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EU commission ´admitted GM food uncertainty´

by Redaktion (comments: 0)

The European commission has been approving genetically modified crops for human consumption while secretly warning about their impact on health and the environment, a report published recently reveals.
According to an article, published in the British Guardian, Papers obtained by two environmental groups under freedom of information laws show the commission pushed through the approval of seven GM foods. They were approved despite admissions that there were "large areas of uncertainty" and "some issues have not yet been studied at all".

The released papers formed the backbone of the commission's case during a dispute with the US, Canada and Argentina - which produce 90% of the world's GM crops - over a Europe-wide ban on GM foods in member states between 1998 and 2004. The 340-page document reveals that, in support of its stance, the commission told the World Trade Organisation that "it is apparent from the scientific advice ... that there is no unique, absolute, scientific cut off threshold available to decide whether a GM product is safe or not".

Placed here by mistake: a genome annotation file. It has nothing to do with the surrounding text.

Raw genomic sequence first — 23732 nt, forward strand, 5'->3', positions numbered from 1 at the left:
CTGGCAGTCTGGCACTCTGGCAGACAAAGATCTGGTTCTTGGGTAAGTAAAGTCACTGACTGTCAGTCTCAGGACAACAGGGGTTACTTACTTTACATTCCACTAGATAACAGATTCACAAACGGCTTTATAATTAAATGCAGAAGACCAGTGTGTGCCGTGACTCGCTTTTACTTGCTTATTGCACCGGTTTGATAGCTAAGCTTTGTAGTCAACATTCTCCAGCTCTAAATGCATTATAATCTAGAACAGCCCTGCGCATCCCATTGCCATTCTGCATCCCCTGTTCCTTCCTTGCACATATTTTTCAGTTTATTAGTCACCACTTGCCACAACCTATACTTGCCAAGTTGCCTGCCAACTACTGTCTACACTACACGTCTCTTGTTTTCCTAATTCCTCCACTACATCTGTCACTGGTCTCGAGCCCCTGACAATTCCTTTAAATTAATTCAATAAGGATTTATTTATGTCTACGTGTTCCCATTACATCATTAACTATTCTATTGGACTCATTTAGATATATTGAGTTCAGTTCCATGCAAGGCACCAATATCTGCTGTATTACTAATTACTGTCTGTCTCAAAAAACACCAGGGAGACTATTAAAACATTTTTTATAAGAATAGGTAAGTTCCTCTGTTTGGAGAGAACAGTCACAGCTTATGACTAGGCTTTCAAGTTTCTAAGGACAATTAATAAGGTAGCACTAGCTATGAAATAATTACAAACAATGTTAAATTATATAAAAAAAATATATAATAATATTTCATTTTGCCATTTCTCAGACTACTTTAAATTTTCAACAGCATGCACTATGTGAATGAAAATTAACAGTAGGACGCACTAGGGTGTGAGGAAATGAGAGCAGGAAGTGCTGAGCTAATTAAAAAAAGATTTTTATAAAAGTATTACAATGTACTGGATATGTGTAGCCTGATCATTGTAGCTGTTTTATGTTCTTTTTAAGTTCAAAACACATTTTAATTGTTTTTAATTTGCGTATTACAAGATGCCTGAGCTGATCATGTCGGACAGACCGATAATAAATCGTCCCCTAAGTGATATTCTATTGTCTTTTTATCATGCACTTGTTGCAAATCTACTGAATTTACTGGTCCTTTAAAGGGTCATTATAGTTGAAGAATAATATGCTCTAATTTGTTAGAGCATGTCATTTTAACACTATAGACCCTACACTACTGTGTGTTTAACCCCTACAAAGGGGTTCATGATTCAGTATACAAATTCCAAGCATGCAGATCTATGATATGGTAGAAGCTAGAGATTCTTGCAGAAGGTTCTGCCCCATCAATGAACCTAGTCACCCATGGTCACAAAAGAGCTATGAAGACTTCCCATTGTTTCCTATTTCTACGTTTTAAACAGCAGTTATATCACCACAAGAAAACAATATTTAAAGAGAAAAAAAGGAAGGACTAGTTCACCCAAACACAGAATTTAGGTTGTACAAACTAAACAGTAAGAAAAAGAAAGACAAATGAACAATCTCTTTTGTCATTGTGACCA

It also said that because of a lack of data concerning chronic conditions such as cancer and allergies, there was "simply no way of ascertaining whether the introduction of GM products has had any other effect on human health". As the WTO case continued in 2004, the commission ended its six-year moratorium on GM foods and has since approved more than 30 GM crops. "We have found that the European commission has had double standards over crops and the safety to the environment with regard to GM foods," Clare Oxborrow, a campaigner for Friends of the Earth, which co-authored the report with Greenpeace, said.

"On the one hand, they have been pushing forward with new GM foods and saying they are safe. But the commission clearly knew this was not the case and was prepared to recognise the risk behind closed doors." The commission said the report's authors were selectively quoting from "a very long and complex document".
"The commission naturally rejects the accusation of double standards made by Friends of the Earth and Greenpeace," it said in a statement. Friends of the Earth and Greenpeace have called for the immediate suspension of the use and sale of all GM foods and crops until the safety issues have been addressed.

SOURCE: The Guardian, UK, by James Sturcke
www.guardian.co.uk/gmdebate/Story/0,,1756180,00.html?gusrc=rss


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